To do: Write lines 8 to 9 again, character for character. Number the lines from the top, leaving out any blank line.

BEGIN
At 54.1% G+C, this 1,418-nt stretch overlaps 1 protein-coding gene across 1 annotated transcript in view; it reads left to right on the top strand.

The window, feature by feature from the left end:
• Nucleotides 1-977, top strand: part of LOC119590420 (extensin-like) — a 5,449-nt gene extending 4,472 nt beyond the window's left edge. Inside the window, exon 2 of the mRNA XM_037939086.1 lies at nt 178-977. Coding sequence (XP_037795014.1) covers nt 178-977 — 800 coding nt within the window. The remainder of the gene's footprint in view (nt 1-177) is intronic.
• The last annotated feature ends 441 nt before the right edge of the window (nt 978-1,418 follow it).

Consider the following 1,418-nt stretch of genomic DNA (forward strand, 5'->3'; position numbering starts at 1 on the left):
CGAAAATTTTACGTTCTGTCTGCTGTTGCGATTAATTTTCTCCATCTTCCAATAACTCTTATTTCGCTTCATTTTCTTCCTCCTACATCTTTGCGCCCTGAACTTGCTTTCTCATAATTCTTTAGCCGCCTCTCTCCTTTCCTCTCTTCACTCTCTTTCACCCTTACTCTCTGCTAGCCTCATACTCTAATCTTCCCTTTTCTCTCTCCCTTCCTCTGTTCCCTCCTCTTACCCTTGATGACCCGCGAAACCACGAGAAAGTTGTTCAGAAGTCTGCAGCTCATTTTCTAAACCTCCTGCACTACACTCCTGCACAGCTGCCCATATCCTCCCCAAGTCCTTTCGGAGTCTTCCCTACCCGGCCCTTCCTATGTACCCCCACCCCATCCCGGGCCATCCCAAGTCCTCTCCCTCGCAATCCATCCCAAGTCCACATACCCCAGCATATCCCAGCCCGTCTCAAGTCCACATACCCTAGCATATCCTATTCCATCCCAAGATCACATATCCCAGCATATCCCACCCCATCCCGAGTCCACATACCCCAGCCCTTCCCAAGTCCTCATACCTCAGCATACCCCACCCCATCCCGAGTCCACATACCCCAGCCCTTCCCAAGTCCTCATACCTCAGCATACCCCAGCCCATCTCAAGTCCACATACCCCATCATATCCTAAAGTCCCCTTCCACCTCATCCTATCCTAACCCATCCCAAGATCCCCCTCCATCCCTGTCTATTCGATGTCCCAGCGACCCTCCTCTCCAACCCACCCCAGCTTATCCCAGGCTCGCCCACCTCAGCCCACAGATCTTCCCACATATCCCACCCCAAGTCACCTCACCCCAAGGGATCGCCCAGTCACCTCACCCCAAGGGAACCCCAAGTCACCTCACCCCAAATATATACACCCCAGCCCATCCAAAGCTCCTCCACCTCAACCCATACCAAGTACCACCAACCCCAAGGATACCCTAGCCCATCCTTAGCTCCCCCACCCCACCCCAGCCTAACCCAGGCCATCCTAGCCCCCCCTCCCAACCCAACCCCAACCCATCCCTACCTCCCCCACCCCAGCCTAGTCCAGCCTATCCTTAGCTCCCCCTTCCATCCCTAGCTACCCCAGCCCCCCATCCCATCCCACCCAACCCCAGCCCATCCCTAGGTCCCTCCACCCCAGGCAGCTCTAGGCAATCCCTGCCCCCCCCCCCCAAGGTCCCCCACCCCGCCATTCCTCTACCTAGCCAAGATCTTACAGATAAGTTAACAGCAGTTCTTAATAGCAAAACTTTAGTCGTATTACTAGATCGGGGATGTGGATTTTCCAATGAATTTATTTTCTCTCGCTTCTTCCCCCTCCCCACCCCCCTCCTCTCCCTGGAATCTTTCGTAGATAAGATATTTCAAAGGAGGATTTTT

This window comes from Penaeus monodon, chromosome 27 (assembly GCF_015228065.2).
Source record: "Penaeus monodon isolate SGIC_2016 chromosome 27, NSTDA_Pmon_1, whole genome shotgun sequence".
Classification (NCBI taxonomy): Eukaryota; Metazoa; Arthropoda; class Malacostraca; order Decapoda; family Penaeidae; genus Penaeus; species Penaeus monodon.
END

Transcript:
Source record: "Penaeus monodon isolate SGIC_2016 chromosome 27, NSTDA_Pmon_1, whole genome shotgun sequence".
Classification (NCBI taxonomy): Eukaryota; Metazoa; Arthropoda; class Malacostraca; order Decapoda; family Penaeidae; genus Penaeus; species Penaeus monodon.